> server console. It's also a real issue when the server is in a locked
> room. I've found a couple of threads about this, but could not find a
> real solution for it. I've tried almost all polkit-gnome-authorization
> configurations: still no success. And don't even think to ask a teacher
> to run useradd/userdel from command line to add 30 login names every
> Sept 1st....
OK, we'll have a look into this one. Is this a case where policy-kit isn't
remote aware, I wonder.
> 3°) Process cleanup:
> - This list has received many posts about this (persistence of
> processes after thin client logouts). There are workarounds, but no real
> fix yet (or workaround included in a .deb update). My quick and dirty
> workaround: crontab based reboot every night.
Rather than a reboot, a killjob would be better.
I understand everyone's frustration with this, but this isn't an LTSP problem,
period. If something doesn't clean up after itself, that's a bug with that
program. The problem is, everyone comes to the LTSP mailing lists, or the
Edubuntu or K12LTSP mailing lists, etc, with this problem, and we keep "fixing"
it by writing ever more baroque "cleanup" jobs. What we NEED users to do is
file bugs against the offending programs. Maybe that's something we can do
next Wednesday: come up with an exhaustive list of "things that don't play nice
in an LTSP environment", file a set of bugs (or, find existsing bugs that have
already been filed), set up a wiki page with pointers to the bugs, and get the
LTSP community to comment/support the bugs to let the developers know how
important it is for their stuff to clean up after itself. If they think the
only use case they have is a single user system where a logout also usually
implies a shutdown, they're not going to spend any time on their "cleanup".
> - same (gnome) problem with the ~/.gvfs still mounted after user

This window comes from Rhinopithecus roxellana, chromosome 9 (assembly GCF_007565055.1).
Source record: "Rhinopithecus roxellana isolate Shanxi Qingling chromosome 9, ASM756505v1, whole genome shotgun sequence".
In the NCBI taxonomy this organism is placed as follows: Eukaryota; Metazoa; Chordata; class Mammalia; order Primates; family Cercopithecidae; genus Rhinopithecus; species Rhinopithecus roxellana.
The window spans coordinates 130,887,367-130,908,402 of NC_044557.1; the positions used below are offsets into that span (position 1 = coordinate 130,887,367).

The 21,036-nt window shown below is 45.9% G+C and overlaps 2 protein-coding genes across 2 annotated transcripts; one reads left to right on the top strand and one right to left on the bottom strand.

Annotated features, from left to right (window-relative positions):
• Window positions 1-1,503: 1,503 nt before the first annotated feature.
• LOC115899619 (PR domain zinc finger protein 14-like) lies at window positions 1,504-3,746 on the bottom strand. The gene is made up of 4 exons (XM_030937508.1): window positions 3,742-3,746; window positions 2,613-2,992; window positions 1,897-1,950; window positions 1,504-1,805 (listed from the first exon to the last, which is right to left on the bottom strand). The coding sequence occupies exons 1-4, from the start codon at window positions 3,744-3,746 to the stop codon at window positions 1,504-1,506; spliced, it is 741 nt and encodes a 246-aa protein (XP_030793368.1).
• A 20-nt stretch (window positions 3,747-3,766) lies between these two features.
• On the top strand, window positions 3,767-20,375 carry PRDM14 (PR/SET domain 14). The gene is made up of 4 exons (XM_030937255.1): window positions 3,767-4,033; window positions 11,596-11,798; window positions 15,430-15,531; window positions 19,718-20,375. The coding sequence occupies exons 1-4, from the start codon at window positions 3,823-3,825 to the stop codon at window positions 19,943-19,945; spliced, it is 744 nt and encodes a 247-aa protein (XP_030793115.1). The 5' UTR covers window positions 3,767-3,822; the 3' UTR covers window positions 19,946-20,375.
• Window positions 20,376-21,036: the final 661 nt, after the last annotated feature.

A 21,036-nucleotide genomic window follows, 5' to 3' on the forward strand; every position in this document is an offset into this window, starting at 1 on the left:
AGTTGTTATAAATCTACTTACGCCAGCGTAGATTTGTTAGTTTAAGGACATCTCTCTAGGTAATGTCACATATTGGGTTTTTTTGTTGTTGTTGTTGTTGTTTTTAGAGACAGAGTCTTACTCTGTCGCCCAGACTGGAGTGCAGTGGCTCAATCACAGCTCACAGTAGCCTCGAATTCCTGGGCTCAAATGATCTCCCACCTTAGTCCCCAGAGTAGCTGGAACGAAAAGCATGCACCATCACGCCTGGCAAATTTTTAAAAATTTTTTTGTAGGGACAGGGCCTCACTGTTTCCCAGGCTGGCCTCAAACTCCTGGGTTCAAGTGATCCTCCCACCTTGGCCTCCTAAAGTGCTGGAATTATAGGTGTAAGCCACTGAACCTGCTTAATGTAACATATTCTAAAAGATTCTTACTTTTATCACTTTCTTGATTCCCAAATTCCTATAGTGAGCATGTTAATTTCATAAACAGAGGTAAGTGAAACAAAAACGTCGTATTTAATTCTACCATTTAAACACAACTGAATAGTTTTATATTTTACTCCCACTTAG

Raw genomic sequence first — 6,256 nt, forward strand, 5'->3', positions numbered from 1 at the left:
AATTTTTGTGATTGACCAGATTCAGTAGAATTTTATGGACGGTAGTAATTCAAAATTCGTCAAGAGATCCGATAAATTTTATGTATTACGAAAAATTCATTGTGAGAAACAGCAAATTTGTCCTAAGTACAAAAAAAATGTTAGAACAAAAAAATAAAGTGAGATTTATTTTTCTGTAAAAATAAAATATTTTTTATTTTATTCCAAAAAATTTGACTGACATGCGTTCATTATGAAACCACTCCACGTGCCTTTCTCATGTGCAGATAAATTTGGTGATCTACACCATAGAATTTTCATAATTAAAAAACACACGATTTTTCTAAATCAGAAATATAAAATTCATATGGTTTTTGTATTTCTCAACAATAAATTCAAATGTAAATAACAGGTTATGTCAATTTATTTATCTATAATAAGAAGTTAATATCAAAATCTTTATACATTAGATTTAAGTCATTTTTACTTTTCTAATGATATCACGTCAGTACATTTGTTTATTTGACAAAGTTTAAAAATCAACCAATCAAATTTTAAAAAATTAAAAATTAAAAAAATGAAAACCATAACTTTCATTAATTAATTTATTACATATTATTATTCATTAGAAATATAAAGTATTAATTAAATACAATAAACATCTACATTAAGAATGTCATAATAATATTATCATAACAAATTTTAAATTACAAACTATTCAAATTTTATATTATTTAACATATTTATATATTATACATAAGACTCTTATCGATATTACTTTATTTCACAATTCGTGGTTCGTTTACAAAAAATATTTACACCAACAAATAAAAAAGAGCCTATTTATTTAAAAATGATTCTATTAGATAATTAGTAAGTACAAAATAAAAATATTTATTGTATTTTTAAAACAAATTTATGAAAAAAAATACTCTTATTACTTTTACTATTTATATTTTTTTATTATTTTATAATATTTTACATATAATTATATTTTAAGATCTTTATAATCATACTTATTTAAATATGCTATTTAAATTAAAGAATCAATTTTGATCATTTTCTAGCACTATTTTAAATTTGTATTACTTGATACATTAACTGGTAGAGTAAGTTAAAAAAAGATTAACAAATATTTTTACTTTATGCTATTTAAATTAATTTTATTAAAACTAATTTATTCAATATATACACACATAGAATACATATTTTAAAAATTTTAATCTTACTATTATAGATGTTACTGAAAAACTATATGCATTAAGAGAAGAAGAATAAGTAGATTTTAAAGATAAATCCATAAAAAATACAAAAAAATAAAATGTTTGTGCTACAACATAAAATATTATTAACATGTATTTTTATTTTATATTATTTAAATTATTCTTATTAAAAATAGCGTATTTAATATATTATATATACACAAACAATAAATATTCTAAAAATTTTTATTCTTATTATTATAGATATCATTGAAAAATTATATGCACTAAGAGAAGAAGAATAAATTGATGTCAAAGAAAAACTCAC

> logout. This generates a problem with userdel and/or other user
> administration utilities (can't delete user homedir).
Exactly the same issue as above. Things I see in my environment here:
And less frequently, some oowriters and firefox's, but they're not usual
> 4°) Sound compatibility with some educational programs:
> - ChildsPlay and tuxpaint are not very happy with remote sound (no way
> to quit the application except big red switch, (leaving CPU eating
> processes). There's a workaround (manually disable esound in the launch
> script), but it would be nice to have an add-on deb package (like
> "tuxpaint-ltsp.deb") to integrate the workaround in the general
> update/upgrade process.
Even better would be to get these programs off of old esound/writing directly
to /dev/dsp, and have them use the ALSA libs for sound so that they interact
seamlessly with pulse. I think this one's either bugfile, or, alternatively,
if we can get some of the ltsp issues out of the way in the next few months,
I'd be willing to look into how hard it would be to patch them.
> No need to say I'm ready to help and contribute (more details,
> additional testing, translation, etc.)
If you can chip in next Wednesday, I know it would be greatly appreciated by
myself, and probably others.
Looking forward to some bug squashing,
Scott L. Balneaves | "There are many causes I am prepared to die for,
Systems Department | but no causes I am prepared to kill for."
Legal Aid Manitoba | -- Mohandas Karamchand Gandhi